Tuesday, June 12, 2007


The Chicago White Sox have had a long tradition of weak hitting, but often they have been able to win despite their hitting ineptitude. Here are two examples over the years:


On April 22, 1959, the White Sox offered a glimpse of how they would go on to win their first American League pennant in 40 years. Against the woeful Kansas City A's, the Sox scored 11 runs in the 7th inning despite making only 1 hit, a single, which was the only ball hit out of the infield the whole inning. The inning went like this:

With righthander Tom Gorman pitching for the A's, and the White Sox leading 8-6, Ray Boone grounded to shortstop Joe DeMaestri who threw wild to first base for an error. Al Smith bunted and was safe when third baseman Hal Smith fumbled the ball. John Callison singled to right field, for the only hit, scoring Boone, and when rightfielder Roger Maris fumbled the ball, A. Smith scored also, and Callison went to third base.

Luis Aparicio walked, and quickly stole second base. Bob Shaw, the Sox relief pitcher also walked. The A's replaced pitcher Gorman with Mark Freeman.

Earl Torgeson, pinch hitting for Sammy Esposito greeted Freeman with a walk, forcing in Callison from third base. Nellie Fox walked, forcing in Aparicio. Jim Landis made the first out, by grounding out to the pitcher who forced Shaw at home plate.

Sherman Lollar, the Sox catcher, walked, scoring Torgeson. That was all for Freeman, who was replaced on the mound by Lefthander George Brunet who couldn't find the plate either. Boone walked, forcing in Fox. Smith walked, scoring Landis. Callison didn't walk. However he was hit by a pitch, scoring Lollar. Lou Skizas ran for Callison. Aparicio walked, sending Boone walking home for the 9th run of the inning. Shaw, the pitcher, struck out this time. However, Bubba Phillips, pinch hitting for Torgeson, walked, scoring Smith with the 10th run of the inning. Fox walked for the second time in the inning, scoring Skizas. Finally, Landis grounded out again mercifully ending the inning.

Totals for the inning: 11 runs, 1 hit, 3 errors, 10 walks, 1 hit batsman, and 3 runners left on base. The Sox won the game 20-6. Nellie Fox, a future Hall of Famer drove in 4 runs in the game without getting a hit. The Sox won the pennant while hitting the fewest homers of any team in the league, but they lost in the World Series to the LA Dodgers.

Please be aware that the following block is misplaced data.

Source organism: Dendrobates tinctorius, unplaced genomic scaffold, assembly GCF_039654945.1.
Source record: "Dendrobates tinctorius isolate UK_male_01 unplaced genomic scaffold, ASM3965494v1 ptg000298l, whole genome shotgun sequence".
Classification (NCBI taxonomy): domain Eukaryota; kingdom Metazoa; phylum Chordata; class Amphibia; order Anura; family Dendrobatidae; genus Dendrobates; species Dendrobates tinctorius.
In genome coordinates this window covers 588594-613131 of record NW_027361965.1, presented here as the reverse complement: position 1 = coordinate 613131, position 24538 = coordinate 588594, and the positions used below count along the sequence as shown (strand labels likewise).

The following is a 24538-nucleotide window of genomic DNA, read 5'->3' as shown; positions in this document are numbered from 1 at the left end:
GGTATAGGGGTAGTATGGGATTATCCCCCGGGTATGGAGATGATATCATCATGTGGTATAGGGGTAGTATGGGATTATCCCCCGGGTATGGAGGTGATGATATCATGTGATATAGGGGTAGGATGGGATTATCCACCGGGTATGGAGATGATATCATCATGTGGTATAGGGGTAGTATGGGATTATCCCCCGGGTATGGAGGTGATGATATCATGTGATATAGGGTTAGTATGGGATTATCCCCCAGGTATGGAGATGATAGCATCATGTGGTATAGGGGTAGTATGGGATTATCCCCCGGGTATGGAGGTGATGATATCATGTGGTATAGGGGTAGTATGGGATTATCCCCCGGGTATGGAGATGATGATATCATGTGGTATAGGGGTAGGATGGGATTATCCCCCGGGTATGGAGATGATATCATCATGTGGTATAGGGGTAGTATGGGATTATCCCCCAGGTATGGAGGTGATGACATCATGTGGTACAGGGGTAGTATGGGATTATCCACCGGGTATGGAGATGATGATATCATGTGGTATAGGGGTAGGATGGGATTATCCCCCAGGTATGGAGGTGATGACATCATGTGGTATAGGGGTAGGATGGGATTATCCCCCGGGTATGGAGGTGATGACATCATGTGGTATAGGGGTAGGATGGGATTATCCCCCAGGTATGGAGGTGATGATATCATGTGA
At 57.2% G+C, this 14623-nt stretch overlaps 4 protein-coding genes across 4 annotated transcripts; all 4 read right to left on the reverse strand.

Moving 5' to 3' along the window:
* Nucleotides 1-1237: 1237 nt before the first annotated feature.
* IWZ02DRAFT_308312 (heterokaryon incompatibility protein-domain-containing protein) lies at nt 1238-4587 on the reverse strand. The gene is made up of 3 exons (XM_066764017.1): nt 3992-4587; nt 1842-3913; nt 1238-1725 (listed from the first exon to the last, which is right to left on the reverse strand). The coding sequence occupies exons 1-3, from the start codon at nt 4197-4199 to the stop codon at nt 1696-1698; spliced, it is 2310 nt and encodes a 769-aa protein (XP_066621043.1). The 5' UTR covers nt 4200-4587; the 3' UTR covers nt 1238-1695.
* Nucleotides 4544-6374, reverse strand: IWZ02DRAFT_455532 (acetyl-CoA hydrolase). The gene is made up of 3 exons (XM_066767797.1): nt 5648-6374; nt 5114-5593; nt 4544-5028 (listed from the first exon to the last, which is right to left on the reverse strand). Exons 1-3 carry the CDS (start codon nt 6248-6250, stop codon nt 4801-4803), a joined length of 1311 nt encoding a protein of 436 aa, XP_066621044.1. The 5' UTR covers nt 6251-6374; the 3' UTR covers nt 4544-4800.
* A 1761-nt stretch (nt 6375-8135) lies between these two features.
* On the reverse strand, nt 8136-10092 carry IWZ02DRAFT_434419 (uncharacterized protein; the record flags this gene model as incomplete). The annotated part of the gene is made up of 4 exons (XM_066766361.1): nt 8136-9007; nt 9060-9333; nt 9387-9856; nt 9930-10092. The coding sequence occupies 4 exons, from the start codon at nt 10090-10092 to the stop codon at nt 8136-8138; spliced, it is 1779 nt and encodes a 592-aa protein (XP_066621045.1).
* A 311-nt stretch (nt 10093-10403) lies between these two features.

Some of the other names may be familiar. A's right fielder Roger Maris was traded to the NY Yankees the next season and, in 1961, hit 61 homers, eclipsing the long held record set by Babe Ruth. You can check out the Roger Maris exhibit in a shopping mall in Fargo, ND which Dianne and I did. Aparicio also was elected to the Hall of Fame for his brilliant fielding. Al Smith had a glass of beer poured on his head in the 1959 World Series in a famous photograph as he was watching a Dodger homer sail over his head. Ray Boone's son Bob became a major league catcher who holds the record for most games caught. His grandson Aaron hit a homer to win the pennant for the NY Yankees. George Brunet, the A's hapless pitcher, went on to become one of the greatest pitchers in the Mexican League and pitched there into his 50's. He was elected posthumously to the Salon de la Fama, the Mexican Hall of Fame. He also holds the Minor League record for strikeouts with over 3,100 strikeouts.


July 1, 1990 was one of the most unusual games in the history of Chicago's Comiskey Park. The NY Yankees, in most years a dominant team, had their problems that season. Their righthanded pitcher, Andy Hawkins, pitched a no hit game against the Chicago White Sox, but managed to lose 4-0.

For seven innings, Hawkins dominated the Sox, and after he retired the first two batters in the eighth inning. Sammy Sosa (yes, THAT Sammy Sosa) was safe on an error by Yankees third baseman Mike Blowers. Hawkins then got rattled and walked the next two batters, loading the bases. Robin Ventura hit a fly ball to rookie left fielder Jim Leyritz, normally a third baseman, who muffed it, and all three runners scored. The next hitter, Ivan Calderon hit a fly ball to right field where Jesse Barfield lost the ball in the sun and dropped it, scoring Ventura. The bottom line: 4 runs, no hits, 3 errors, 1 man left on base. The Yankees were unable to score in the 9th inning and lost 4-0.

The killjoys at the office of Commissioner Fay Vincent decided not to give Hawkins credit for a no-hitter because the White Sox did not bat in the 9th inning, and so Hawkins pitched only 8 innings.

That's all for now.




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